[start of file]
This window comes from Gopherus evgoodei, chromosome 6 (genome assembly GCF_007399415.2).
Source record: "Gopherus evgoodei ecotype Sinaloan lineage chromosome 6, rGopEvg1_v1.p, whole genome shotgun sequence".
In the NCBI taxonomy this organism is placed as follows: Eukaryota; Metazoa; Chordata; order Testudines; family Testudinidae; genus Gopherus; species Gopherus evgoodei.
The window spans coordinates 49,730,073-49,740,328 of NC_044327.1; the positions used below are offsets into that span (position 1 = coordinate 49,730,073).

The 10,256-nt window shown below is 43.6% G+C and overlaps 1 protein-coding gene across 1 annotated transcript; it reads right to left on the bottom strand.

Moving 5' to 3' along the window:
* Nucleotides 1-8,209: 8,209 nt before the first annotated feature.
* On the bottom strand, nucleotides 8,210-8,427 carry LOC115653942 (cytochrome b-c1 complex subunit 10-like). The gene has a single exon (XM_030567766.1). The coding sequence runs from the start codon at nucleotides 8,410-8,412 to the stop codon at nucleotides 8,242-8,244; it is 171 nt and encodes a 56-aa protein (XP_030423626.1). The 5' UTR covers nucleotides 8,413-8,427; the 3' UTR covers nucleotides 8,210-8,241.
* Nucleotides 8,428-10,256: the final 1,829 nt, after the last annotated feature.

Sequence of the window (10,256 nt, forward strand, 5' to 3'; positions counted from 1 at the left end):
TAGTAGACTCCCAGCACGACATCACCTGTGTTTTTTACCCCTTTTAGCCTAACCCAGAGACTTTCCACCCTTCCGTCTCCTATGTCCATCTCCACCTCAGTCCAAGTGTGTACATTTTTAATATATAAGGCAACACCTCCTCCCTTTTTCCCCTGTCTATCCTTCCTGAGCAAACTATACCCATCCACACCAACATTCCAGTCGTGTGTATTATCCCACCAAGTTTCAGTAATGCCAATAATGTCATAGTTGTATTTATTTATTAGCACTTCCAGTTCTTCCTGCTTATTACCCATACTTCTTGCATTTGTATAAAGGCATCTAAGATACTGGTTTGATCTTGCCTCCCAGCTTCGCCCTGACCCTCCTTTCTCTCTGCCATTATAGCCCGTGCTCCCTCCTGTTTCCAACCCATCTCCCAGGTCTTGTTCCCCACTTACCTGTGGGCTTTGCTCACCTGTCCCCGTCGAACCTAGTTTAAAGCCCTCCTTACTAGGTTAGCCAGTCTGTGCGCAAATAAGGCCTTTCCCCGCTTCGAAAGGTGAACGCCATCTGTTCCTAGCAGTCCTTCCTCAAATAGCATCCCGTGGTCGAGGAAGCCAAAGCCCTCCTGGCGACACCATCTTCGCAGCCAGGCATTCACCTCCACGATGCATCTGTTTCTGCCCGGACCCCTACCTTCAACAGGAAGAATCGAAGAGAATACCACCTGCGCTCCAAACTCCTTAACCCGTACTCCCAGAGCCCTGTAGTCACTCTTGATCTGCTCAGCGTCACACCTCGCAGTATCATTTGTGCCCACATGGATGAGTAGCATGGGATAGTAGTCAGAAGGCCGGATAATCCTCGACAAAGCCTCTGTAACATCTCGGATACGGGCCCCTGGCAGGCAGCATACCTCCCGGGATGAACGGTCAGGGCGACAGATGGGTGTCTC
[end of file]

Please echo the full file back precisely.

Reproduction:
This window comes from Gopherus evgoodei, chromosome 6 (genome assembly GCF_007399415.2).
Source record: "Gopherus evgoodei ecotype Sinaloan lineage chromosome 6, rGopEvg1_v1.p, whole genome shotgun sequence".
In the NCBI taxonomy this organism is placed as follows: Eukaryota; Metazoa; Chordata; order Testudines; family Testudinidae; genus Gopherus; species Gopherus evgoodei.
The window spans coordinates 49,730,073-49,740,328 of NC_044327.1; the positions used below are offsets into that span (position 1 = coordinate 49,730,073).

The 10,256-nt window shown below is 43.6% G+C and overlaps 1 protein-coding gene across 1 annotated transcript; it reads right to left on the bottom strand.

Moving 5' to 3' along the window:
* Nucleotides 1-8,209: 8,209 nt before the first annotated feature.
* On the bottom strand, nucleotides 8,210-8,427 carry LOC115653942 (cytochrome b-c1 complex subunit 10-like). The gene has a single exon (XM_030567766.1). The coding sequence runs from the start codon at nucleotides 8,410-8,412 to the stop codon at nucleotides 8,242-8,244; it is 171 nt and encodes a 56-aa protein (XP_030423626.1). The 5' UTR covers nucleotides 8,413-8,427; the 3' UTR covers nucleotides 8,210-8,241.
* Nucleotides 8,428-10,256: the final 1,829 nt, after the last annotated feature.

Sequence of the window (10,256 nt, forward strand, 5' to 3'; positions counted from 1 at the left end):
TAGTAGACTCCCAGCACGACATCACCTGTGTTTTTTACCCCTTTTAGCCTAACCCAGAGACTTTCCACCCTTCCGTCTCCTATGTCCATCTCCACCTCAGTCCAAGTGTGTACATTTTTAATATATAAGGCAACACCTCCTCCCTTTTTCCCCTGTCTATCCTTCCTGAGCAAACTATACCCATCCACACCAACATTCCAGTCGTGTGTATTATCCCACCAAGTTTCAGTAATGCCAATAATGTCATAGTTGTATTTATTTATTAGCACTTCCAGTTCTTCCTGCTTATTACCCATACTTCTTGCATTTGTATAAAGGCATCTAAGATACTGGTTTGATCTTGCCTCCCAGCTTCGCCCTGACCCTCCTTTCTCTCTGCCATTATAGCCCGTGCTCCCTCCTGTTTCCAACCCATCTCCCAGGTCTTGTTCCCCACTTACCTGTGGGCTTTGCTCACCTGTCCCCGTCGAACCTAGTTTAAAGCCCTCCTTACTAGGTTAGCCAGTCTGTGCGCAAATAAGGCCTTTCCCCGCTTCGAAAGGTGAACGCCATCTGTTCCTAGCAGTCCTTCCTCAAATAGCATCCCGTGGTCGAGGAAGCCAAAGCCCTCCTGGCGACACCATCTTCGCAGCCAGGCATTCACCTCCACGATGCATCTGTTTCTGCCCGGACCCCTACCTTCAACAGGAAGAATCGAAGAGAATACCACCTGCGCTCCAAACTCCTTAACCCGTACTCCCAGAGCCCTGTAGTCACTCTTGATCTGCTCAGCGTCACACCTCGCAGTATCATTTGTGCCCACATGGATGAGTAGCATGGGATAGTAGTCAGAAGGCCGGATAATCCTCGACAAAGCCTCTGTAACATCTCGGATACGGGCCCCTGGCAGGCAGCATACCTCCCGGGATGAACGGTCAGGGCGACAGATGGGTGTCTC